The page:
“Abdominoplasty” is the medical name for a “tummy tuck” operation. They’re the same thing and have been around for many years. It involves removing a horizontal wedge of skin and fat from the lower abdominal wall between the belly button and the pubic area. The belly button is left in position, as it is attached to the abdominal wall muscles. The upper abdominal skin is lifted up from its attachments to the underlying muscles. Often there is a divarication of the rectus muscles (refer below), and it is strongly repaired. Next, the upper abdominal skin is stretched down to the pubic area, thinning and tightening the entire front of the abdominal wall. The skin is then all carefully closed, resulting in a long low horizontal scar line at about the level of the top of the pubic hair. The belly button is then brought back out through a new hole in the skin that has been stretched down from the upper abdomen.
Abdominoplasty is the best way to remove excess skin from the abdomen and also repair a divarication. It results in a low scar across the front at the level of a caesarian section scar, from hip to hip. If there is excess loose skin at the sides or back though, a circumferential procedure might be required to achieve the best result.
Contact Us about our Fixed Price Package for Abdominoplasty (Tummy Tuck) Surgery, starting from $10,500. T&C’s apply.
An abdominoplasty does not address loose skin or excess fat around the sides, flanks or back. Excess loose lower body tissue (skin and fat) may be present at the sides and back in some women after pregnancies, back occurs in most people who have undergone Massive Weight Loss (MWL).
There are several options to address the extra tissue over the flanks and back and provide the best improvement of body contour possible. All are similar in that they involve extending the incision from a standard abdominoplasty further around the sides and across the lower back. If the incision is circumferential, this is called a belt lipectomy, circumferential abdominoplasty or body lift. If the incision isn’t quite circumferential, it is usually called an extended abdominoplasty. All these body contouring procedures leave a long low scar extending from across the pubic area and over the hips and continuing some distance across the junction of the buttock and the lower back.
Generally an extended abdominoplasty is performed where the patient has excess skin at the front, sides and back, but has not lost more than around 30kg. If patients have lost more weight, or have a flattening or sagging of the buttocks, a body lift tends to give better results.
A Body lift is a circumferential abdominoplasty and is often the procedure of choice for a Massive Weight Loss patient.
It has the same scar but is a bigger operation than a circumferential abdominoplasty, and generally uses more liposuction and fat redistribution with a particular emphasis on maximising body contour.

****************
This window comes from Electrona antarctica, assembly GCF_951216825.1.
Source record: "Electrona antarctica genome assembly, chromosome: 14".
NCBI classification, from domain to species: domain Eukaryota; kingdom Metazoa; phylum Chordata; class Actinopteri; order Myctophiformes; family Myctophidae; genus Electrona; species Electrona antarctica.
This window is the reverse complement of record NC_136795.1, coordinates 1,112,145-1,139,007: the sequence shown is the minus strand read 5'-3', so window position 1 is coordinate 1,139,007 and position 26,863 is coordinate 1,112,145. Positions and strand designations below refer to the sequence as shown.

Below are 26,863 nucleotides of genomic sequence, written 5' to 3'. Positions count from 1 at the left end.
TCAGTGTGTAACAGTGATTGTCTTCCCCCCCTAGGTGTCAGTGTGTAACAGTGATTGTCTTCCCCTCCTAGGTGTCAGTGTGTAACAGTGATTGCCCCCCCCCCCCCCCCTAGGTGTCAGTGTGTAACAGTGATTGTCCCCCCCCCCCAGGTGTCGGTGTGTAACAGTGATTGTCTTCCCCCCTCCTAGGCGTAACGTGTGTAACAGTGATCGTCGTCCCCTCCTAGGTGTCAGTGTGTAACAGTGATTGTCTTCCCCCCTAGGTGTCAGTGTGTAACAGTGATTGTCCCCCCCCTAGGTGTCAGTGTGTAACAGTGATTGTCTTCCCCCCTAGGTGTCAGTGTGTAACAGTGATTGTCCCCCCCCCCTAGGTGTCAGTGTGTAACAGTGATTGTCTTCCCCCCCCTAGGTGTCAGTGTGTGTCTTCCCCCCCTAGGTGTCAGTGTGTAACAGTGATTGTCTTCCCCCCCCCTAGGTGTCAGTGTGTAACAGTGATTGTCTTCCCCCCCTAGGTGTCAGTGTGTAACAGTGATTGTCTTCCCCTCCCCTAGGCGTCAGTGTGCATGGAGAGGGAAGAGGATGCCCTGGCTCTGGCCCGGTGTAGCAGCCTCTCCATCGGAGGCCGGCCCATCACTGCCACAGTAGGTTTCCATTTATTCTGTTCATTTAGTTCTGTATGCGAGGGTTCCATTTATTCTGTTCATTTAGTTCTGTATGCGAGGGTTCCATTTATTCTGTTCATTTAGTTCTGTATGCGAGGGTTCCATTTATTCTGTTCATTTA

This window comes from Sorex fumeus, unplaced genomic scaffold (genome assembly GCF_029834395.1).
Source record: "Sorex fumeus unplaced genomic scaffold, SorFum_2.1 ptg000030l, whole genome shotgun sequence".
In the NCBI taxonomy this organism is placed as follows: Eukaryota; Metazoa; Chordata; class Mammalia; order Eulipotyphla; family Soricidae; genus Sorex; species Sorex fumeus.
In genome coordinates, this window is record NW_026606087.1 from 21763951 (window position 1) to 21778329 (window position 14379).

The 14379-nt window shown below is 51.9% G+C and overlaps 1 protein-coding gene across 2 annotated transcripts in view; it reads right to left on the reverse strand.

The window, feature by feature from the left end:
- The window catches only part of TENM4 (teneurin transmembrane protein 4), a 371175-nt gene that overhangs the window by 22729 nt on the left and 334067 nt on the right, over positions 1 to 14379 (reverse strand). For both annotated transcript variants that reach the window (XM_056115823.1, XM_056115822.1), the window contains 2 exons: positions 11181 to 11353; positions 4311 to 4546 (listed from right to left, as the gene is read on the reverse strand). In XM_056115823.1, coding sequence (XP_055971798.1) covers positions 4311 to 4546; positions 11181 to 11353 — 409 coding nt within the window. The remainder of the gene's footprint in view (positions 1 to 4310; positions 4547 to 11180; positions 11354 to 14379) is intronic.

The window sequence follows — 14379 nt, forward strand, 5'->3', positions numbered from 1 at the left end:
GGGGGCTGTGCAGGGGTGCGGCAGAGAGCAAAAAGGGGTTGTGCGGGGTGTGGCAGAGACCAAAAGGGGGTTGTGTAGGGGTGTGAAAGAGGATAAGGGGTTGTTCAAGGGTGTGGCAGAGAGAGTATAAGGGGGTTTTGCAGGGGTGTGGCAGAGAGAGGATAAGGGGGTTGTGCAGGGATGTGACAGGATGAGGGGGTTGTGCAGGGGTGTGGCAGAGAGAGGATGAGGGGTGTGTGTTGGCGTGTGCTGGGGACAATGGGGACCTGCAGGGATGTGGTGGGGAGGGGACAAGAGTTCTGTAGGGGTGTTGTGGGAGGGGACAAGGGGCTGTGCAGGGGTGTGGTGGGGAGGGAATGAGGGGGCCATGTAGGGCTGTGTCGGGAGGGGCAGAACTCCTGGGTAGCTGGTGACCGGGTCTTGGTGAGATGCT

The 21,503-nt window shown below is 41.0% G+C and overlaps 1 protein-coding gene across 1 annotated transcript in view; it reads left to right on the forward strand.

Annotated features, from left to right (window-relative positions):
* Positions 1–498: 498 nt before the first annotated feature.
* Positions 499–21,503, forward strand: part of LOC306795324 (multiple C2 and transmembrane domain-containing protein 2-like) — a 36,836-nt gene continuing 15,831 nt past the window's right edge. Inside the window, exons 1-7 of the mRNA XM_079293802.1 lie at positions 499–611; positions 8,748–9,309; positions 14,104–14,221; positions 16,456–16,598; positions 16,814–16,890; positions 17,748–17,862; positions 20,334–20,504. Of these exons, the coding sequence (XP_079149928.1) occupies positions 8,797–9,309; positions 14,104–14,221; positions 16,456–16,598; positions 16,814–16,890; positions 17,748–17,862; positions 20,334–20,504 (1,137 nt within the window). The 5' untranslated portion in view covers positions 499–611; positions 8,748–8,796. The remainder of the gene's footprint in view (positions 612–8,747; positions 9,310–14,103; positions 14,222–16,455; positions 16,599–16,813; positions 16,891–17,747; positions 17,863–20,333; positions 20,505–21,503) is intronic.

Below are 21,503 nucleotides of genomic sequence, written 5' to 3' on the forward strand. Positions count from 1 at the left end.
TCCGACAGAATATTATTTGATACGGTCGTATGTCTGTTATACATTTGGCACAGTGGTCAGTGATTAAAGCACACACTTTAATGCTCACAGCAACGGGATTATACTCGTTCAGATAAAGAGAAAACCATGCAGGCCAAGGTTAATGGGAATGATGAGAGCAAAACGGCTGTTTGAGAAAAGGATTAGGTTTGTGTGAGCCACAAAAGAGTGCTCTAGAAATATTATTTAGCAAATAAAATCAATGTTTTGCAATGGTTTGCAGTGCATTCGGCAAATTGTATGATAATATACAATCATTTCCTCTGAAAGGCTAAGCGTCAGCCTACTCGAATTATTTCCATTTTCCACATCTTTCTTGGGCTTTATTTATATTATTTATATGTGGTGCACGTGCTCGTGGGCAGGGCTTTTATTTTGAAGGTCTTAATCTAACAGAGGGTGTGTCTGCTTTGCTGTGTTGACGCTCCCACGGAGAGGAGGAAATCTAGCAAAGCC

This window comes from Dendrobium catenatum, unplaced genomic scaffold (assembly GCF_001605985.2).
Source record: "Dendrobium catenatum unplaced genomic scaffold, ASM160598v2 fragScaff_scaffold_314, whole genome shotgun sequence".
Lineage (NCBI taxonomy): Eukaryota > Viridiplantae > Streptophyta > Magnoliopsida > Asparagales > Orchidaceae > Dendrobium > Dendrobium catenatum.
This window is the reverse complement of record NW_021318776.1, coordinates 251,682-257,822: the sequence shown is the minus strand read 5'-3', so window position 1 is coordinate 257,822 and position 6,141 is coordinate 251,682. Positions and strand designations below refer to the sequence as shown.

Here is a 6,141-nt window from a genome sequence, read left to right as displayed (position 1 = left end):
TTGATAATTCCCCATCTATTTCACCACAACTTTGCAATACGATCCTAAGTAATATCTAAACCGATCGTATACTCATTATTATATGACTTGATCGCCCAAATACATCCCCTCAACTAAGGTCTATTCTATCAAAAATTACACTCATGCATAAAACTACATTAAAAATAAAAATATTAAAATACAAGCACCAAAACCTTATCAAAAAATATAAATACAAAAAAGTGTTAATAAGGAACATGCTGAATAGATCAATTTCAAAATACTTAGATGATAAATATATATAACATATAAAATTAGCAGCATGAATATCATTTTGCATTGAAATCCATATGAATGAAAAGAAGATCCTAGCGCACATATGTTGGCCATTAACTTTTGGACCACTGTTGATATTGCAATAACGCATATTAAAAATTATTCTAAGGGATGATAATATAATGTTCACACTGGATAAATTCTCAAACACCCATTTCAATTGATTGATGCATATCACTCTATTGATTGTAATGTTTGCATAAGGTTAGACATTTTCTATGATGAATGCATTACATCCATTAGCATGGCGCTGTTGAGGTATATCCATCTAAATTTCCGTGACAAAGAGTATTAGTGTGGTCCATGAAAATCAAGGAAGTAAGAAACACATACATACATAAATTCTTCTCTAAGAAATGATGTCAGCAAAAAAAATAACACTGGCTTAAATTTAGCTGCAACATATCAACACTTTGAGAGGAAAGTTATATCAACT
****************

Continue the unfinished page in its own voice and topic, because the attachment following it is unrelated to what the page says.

A Body lift procedure optimises scar position, smoothness of contour and provides for the maximum amount of safe skin removal.
Thigh Reduction & Brachioplasty
For many patients, loose skin on the arms and legs can cause embarrassment and can make clothing choices difficult. There can also be functional issues, such as chafing between the legs, making exercise painful.
The trade-off for thigh or arm reduction, as in all body contouring operations, is a scar. For arm reductions, the scar runs from the armpit to the elbow; for thigh reductions, it runs from the inside groin to the knee. Generally these scars will follow much the same course as seams in clothing. Though these scars are considerable, most patients will happily trade a scar for an improved contour. Over time, the scars often become barely visible.
Generally, these procedures are done in combination with liposuction, to further empty the loose skin of any fat. This allows the removal of large amounts of skin whilst preserving all of the important structures in your arms or legs such as nerves, blood vessels, and lymphatics. This promotes more rapid healing, and better preservation of sensation.
Abdominal Wall & Trunk Liposuction
Abdominal liposuction can be used where there is excess fat but no excess skin, and no divarication.
Liposuction has many variations but they are all basically the same technique: filling the fatty tissues with a local anaesthetic solution and a vasoconstrictor to minimise blood loss, then carefully aspirating or removing fat from under the skin using a thin hollow tube. Good results are obtained when the skin is elastic, and the treated area has bulges that weight loss and exercise can’t fix.
Divarication of the Rectus Abdominis Muscles
A divarication is the separation of the vertical rectus abdominis (six pack) muscles which results in a weak area creating a bulge at the front of the abdomen, or even a hernia.
In pregnancies, it is normal for a separation to develop between the rectus muscles. After pregnancy, the split is supposed to join back together, but unfortunately it commonly doesn’t. This can result in a thickening of the waist with loss of body shape, a bulge like a pot belly even if you are thin, discomfort, loss of core strength, back pain and even a hernia.
Annoyingly, exercise can’t repair a divarication. It is readily repaired as part of all abdominoplasty, circumferential abdominoplasty and body lift procedures when necessary.